Afghan President Karzai approves plan for local defense forces

By Karen DeYoung and Rajiv Chandrasekaran
Washington Post Staff Writers
Thursday, July 15, 2010

In a welcome step forward for the Obama administration's beleaguered war strategy, Afghan President Hamid Karzai has approved a U.S.-backed plan to create local defense forces across the country in an attempt to build grass-roots opposition to the Taliban, U.S. and Afghan officials said Wednesday.

The program calls for hiring as many as 10,000 "community police" officers, who would be vetted and paid by the Afghan Interior Ministry, according to a senior Afghan government official. Karzai had objected to plans that did not place all elements of such a force under direct government control.

News of the deal came as Richard C. Holbrooke, the administration's chief diplomat in charge of the war effort's civilian side, endured withering bipartisan criticism from lawmakers who said Obama's strategy in Afghanistan is ill-defined and lacks goals that most Americans can understand.

"Our progress is decidedly mixed," Senate Foreign Relations Committee Chairman John F. Kerry (D-Mass.) told Holbrooke at a hearing to discuss the administration's programs to bolster Afghanistan's government and economy. "Many people are asking if we have the right strategy," Kerry said.

Sen. Richard G. Lugar (Ind.), the panel's top Republican, cited "significant concern" that both the civilian and military sides of the strategy are "proceeding without a clear definition of success."

Those were the milder statements. Later in the hearing, Sen. Bob Corker (R-Tenn.) said that despite more than an hour of testimony by Holbrooke, "I have heard nothing, nothing" about how progress will be measured. "I have no earthly idea what our objectives are on the civilian front. So far, this has been an incredible waste of time."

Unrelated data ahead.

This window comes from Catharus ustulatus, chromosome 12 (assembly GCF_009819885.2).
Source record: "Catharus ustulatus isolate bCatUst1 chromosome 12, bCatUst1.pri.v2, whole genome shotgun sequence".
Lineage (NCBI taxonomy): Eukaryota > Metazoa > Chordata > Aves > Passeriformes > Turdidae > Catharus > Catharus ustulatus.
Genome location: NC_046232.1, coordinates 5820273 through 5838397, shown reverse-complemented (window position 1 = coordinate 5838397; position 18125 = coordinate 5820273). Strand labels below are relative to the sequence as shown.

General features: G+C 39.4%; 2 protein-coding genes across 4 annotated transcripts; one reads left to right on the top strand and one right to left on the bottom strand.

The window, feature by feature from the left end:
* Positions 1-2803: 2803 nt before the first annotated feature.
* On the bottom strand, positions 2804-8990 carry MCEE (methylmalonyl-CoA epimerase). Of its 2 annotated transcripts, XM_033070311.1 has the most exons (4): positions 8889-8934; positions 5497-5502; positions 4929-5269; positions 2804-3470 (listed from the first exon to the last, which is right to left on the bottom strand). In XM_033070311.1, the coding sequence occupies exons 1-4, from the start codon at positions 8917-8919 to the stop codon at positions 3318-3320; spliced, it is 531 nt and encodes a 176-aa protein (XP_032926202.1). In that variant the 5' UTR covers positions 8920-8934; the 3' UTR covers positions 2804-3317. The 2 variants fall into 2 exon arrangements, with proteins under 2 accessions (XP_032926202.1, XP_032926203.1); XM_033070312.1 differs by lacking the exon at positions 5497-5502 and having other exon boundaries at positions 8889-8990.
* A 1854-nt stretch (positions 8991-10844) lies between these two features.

Sen. James Webb (D-Va.) remarked, "A lot of people in this country are very confused."

Holbrooke repeatedly explained the civilian elements of the policy, including its focus on agricultural development and better Afghan governance, and the overall goal of enabling the country to fend off the Taliban and al-Qaeda on its own. The administration was looking for "measurable results," he said, and "the president is demanding that of the military and civilian teams."

Holbrooke said he planned to travel to the region again Wednesday night, after returning from his last Afghanistan trip two weeks ago.

"I cannot tell you how deeply we feel that pressure," he told Webb, who asked what was being accomplished in Afghanistan. "Particularly because, as you've said, American men and women are risking their lives, sometimes paying the ultimate price, for this policy. It has to work. We owe it to them."

Criticism mounts

Criticism of the strategy that Obama announced in December has grown rapidly in recent weeks as casualties have continued to rise and Afghanistan has surpassed Vietnam as the longest war in U.S. history. Much of the news has been mixed at best, including an increase in reports of Afghan government corruption and slow progress in military offensives on the ground.

Public impatience and concern over the cost in lives and money have been reflected in congressional demands for results. Many Republican lawmakers have condemned the July 2011 deadline Obama set for beginning a drawdown of U.S. forces as giving aid and comfort to the enemy, and some Democrats have said the troops should come home now.

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